Beverley Schottenstein

Grandma wins $19M case against J.P. Morgan and 2 advisors (her grandsons)

financial planning
February 10, 2021, By Lynnley Browning

Read the article on financial-planning.com

j.p.morganA wealthy grandmother won a $19 million arbitration award against J.P. Morgan Securities and two former brokers — her grandsons — over alleged unauthorized trading in her accounts.

The ruling came 18 months and 43 hearing sessions after retail matriarch Beverley Schottenstein filed claims against the firm and her grandsons for alleged abuse of fiduciary duty, fraudulent misrepresentations and omissions and other misconduct. A panel of three FINRA arbitrators ruled in her favor Feb. 5, according to the arbitration award.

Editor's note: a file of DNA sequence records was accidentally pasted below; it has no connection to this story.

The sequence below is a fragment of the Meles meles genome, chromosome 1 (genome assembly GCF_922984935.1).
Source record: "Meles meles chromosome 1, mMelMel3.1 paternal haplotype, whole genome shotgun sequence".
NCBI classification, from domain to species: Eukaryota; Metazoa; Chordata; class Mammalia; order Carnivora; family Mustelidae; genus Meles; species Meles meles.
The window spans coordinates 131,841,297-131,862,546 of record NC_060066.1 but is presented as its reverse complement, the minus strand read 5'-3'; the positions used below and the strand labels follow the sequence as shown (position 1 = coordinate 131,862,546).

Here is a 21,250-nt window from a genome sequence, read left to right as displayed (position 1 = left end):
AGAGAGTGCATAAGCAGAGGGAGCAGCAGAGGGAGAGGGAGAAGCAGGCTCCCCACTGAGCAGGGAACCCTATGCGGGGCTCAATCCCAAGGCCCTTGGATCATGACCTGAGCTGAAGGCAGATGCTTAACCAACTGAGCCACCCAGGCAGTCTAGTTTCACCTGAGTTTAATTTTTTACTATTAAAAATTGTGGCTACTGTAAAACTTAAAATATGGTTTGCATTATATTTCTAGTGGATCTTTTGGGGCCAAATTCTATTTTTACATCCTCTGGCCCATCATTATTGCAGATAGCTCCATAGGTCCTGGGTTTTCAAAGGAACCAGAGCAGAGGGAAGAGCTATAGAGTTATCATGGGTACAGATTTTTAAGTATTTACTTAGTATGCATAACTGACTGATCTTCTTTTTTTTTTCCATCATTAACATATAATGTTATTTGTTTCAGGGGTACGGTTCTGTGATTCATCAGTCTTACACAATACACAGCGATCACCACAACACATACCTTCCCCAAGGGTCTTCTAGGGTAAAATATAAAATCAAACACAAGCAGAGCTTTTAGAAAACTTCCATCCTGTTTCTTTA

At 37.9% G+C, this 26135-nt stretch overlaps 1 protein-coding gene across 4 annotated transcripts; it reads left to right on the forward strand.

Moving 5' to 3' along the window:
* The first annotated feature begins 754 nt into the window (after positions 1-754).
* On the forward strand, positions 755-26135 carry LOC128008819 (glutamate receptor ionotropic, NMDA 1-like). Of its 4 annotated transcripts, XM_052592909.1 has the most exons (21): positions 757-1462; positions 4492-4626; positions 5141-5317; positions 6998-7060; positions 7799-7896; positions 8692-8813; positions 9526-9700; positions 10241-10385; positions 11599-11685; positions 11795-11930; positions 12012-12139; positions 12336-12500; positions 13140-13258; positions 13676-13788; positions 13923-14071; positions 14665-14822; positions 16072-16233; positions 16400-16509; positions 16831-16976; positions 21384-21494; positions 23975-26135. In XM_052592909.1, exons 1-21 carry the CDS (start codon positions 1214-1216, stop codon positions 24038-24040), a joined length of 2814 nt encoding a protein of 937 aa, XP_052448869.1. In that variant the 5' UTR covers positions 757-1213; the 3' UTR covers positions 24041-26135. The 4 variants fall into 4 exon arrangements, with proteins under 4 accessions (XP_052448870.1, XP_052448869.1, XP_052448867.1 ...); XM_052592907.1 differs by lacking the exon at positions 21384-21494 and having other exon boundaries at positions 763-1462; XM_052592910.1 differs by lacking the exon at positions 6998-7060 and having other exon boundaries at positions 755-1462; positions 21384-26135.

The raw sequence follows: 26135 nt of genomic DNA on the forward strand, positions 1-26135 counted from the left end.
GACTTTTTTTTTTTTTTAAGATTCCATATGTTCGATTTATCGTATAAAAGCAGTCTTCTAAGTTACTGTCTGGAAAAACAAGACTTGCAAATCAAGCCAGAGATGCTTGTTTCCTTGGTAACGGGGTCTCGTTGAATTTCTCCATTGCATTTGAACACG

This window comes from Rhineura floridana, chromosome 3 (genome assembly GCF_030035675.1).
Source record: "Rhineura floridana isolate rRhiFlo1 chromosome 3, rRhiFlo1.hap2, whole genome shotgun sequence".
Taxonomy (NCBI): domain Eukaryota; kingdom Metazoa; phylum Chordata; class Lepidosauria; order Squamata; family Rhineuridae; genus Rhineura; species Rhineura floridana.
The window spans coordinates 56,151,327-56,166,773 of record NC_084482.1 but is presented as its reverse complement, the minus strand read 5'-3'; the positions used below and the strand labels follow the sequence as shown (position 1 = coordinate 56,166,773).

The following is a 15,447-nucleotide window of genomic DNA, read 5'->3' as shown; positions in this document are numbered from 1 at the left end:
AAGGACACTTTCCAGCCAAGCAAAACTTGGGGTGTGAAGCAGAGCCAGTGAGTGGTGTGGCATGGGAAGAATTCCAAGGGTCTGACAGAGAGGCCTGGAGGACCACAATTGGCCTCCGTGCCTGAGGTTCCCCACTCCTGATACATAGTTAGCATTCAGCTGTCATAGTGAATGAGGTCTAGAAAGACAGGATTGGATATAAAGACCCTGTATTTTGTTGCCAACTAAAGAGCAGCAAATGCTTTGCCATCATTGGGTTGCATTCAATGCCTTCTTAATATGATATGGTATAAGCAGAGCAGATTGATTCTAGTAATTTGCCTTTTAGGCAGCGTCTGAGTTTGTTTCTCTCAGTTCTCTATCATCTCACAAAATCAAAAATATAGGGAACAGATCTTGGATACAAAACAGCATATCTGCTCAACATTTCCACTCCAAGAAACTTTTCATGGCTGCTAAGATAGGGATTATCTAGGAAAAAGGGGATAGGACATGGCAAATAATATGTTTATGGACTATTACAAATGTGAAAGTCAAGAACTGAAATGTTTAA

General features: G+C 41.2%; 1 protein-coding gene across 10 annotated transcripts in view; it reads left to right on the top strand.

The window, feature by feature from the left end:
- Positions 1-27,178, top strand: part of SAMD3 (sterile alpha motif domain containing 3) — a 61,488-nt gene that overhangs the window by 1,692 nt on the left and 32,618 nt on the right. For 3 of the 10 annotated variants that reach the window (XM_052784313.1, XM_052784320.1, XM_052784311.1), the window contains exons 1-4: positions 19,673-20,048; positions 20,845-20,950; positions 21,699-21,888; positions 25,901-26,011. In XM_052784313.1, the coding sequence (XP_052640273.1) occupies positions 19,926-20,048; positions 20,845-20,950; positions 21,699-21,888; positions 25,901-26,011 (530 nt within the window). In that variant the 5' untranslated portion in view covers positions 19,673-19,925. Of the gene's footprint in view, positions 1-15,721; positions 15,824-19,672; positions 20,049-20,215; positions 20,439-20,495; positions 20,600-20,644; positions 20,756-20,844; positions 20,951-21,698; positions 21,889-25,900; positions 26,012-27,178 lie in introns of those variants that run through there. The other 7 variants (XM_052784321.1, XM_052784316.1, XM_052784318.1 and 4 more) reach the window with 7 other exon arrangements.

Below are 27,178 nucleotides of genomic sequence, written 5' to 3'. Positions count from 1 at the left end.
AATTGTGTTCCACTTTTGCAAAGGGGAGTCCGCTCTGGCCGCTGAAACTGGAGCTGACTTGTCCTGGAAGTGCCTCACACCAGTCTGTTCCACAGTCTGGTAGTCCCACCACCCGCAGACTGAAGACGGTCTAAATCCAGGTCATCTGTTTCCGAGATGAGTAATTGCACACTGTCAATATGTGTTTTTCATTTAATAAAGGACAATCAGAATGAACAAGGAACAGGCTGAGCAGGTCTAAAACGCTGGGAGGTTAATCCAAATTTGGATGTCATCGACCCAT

Schottenstein’s late husband and his brothers developed a retail empire that became Schottenstein Stores Corp. and later grew to include stakes in shoe retailer DSW, clothing chain American Eagle Outfitters, American Signature Furniture, more than four dozen shopping centers, several shoe and furniture factories and grocery chain Albertson’s Companies, among other holdings, according to business data company Dun & Bradstreet. Read more

Beverley Schottenstein

Family Affair: Panel Orders J.P. Morgan, Ex-Brokers to Pay $19 Million to Grandmother

February 9, 2021, by Jake Martin

Read the article on advisor hub.com

lawsuit settlementA panel of Financial Industry Regulatory Authority arbitrators on Thursday rendered the agency’s largest award since 2018 in a case brought by a grandmother against J.P. Morgan Securities and two former brokers—her grandsons—for unauthorized trading.